Leaving Havana for the day, we climbed aboard a Chinese built bus and headed west on a highway built by Russians. Our destination was the Vinales Valley in the Pinar Del Rio Province, a three hour drive. Our purpose was to visit tobacco farms and growers in the most fertile region in Cuba as well as visit the town, Vinales.
The small private farmers produce the finest grade tobacco while relying solely on traditional methods. No tractors or machinery. No pesticides or commercial fertilizers. Everything organic. They are part of the National Association of Small Farmers and are under contract with the government. Cuban cigars are exported world wide, except to the United States. As an American visiting Cuba, I can not purchase or bring back cigars to the US. That is contraband, and the tobacco sniffing dogs are doing their job at the Miami Airport.
The farm we visited actually reminded me of the North Carolina Mountains where tobacco allotments were and still are prize possessions. The Cuban owner and workers didn’t mind talking to us or posing and even enjoyed it.
Vinales itself is a delightful farm settlement that was founded in 1875. Standing on the corner, I enjoyed watching the many types of farm carts used to haul tobacco, bananas, taro and other kinds of produce. It certainly had a frontier town feel to it.
It has braced itself for tourists and the brightly painted homes are scrambling to get the necessary permits to add another room to create their own bed and breakfast called “particulares”. They have to be licensed by the government. The houses are simple, one story colonial homes with a front porch. The only thing that has changed over the years is the style of the roof. At one time, homes were flat roofed which left them vulnerable to hurricanes. Today, they are pitched and the government provides the terracotta tile.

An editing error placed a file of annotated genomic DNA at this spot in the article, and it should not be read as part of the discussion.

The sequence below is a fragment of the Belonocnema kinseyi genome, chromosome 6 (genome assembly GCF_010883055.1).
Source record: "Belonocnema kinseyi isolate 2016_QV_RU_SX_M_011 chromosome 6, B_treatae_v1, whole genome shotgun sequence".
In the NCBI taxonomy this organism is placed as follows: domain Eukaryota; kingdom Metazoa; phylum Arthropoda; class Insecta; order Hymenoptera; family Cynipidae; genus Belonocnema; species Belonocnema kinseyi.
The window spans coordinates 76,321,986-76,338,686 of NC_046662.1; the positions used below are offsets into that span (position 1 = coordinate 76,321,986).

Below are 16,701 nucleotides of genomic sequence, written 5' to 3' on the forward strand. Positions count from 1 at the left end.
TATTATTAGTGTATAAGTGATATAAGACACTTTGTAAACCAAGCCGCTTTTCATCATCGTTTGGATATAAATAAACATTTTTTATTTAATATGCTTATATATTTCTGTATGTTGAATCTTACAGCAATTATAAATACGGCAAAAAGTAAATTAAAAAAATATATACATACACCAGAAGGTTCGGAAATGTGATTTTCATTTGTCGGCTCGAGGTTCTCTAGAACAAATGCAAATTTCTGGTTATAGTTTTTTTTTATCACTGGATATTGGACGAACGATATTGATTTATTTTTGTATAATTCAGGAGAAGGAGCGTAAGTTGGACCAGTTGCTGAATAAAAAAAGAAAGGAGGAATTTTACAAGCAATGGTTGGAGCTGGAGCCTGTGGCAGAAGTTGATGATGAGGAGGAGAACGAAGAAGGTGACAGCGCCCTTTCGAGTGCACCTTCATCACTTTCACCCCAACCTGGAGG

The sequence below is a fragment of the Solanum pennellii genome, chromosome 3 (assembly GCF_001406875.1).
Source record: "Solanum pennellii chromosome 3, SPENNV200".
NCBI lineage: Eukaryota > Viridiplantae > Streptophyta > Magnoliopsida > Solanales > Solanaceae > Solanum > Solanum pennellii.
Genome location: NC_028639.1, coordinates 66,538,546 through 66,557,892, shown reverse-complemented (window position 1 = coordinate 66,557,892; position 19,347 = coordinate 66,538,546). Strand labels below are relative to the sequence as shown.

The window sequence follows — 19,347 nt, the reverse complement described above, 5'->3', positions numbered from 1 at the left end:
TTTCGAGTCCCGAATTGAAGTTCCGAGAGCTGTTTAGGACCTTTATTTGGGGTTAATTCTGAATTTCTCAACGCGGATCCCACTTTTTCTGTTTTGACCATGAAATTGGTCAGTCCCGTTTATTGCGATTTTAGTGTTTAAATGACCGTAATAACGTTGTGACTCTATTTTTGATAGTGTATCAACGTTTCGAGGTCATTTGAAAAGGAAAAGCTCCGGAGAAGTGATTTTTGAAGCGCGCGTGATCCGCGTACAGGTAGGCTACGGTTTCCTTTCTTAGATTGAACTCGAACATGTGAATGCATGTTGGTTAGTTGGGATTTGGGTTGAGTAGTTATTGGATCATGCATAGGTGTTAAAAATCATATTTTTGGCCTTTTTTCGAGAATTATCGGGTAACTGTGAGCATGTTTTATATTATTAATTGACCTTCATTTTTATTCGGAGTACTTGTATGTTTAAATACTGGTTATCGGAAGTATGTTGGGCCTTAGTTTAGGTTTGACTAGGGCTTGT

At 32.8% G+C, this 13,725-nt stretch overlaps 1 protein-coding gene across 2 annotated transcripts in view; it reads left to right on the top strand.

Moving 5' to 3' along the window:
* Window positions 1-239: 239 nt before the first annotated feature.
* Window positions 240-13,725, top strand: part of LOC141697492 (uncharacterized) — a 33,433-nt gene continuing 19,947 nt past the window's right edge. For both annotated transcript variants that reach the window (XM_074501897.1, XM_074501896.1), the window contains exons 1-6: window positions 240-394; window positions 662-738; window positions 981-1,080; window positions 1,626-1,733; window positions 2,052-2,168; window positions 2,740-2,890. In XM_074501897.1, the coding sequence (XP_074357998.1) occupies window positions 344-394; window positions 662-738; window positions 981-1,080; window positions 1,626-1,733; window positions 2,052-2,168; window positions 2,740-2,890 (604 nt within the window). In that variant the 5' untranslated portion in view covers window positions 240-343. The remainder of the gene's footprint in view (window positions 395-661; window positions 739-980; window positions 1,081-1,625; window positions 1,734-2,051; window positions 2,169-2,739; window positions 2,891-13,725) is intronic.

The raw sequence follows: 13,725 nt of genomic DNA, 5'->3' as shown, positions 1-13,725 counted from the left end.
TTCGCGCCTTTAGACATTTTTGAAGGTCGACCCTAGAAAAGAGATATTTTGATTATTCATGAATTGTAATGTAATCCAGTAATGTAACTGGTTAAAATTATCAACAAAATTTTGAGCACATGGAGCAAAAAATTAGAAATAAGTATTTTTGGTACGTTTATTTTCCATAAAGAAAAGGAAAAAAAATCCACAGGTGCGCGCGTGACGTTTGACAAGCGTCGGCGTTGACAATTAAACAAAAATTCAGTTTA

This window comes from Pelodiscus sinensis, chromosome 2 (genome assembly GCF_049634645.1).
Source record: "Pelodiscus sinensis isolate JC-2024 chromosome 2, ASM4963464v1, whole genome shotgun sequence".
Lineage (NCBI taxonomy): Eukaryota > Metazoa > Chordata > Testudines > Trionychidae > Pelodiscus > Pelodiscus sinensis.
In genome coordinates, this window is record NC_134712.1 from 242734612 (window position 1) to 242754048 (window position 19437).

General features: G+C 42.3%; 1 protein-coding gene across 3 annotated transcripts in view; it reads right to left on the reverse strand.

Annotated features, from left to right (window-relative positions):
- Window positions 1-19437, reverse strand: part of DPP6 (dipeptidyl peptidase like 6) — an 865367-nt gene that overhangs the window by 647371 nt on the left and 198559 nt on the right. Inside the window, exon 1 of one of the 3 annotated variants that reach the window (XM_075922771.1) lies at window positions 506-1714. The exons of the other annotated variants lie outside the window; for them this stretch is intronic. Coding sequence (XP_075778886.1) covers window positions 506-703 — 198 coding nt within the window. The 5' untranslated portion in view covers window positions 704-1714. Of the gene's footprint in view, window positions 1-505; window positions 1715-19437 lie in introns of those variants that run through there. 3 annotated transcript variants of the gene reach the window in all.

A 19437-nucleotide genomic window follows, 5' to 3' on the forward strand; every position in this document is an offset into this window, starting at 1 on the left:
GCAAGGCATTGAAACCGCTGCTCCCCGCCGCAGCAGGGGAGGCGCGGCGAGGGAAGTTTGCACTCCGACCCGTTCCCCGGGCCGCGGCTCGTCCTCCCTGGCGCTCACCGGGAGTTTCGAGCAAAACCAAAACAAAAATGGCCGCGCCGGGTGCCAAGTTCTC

To walk two blocks off of the main street, Calle Salvador Cisneros, in either direction, is to immediately be in farm land, which is out someone’s back door.
Walking the length of the main street, I had no trouble spotting the central plaza where young men gather to play a game of dominoes while friends and tourists watch. The Casa de la Cultura puts on daily events and these young girls are practicing their dance routine for a special show.
This is such a laid back town where tourists are definitely made to feel welcome. The settlement as well as the valley surrounding it was designated as a UN World Heritage Site in 1999. One main reason given is the art, music, language, and age old farming methods have not changed. It’s colonial past is part of daily vernacular.
Heading back to Havana, we stopped at an overlook of the valley with the lovely Hotel Los Jasmines in view. The beauty lies in the limestone karsts or “mogotes” jutting up in the large fields, dotted with palm trees and lush vegetation. Our guide tells us the region was once known for its large plantations and haciendas and it used African slaves to do the labor. The Cimarron’s (escaped slaves) found the caves to be a place of refuge. Today, descendants of these slaves, a part of the multi-ethnic culture, live and work in Vinales and the surrounding valley.
It is hard to believe this peaceful and tranquil area once played an important role in Cuba’s War of Independence and the Cuban Revolution. The Vinales valley is Fidel’s favorite place in all of Cuba. The iconic images of him all over Havana always show him with a cigar. An advertisement for what Cuba is known for. Its cigars.
Also famous for rum, we sipped on mojitos while waiting for the sun to set. A nice way to end the day.
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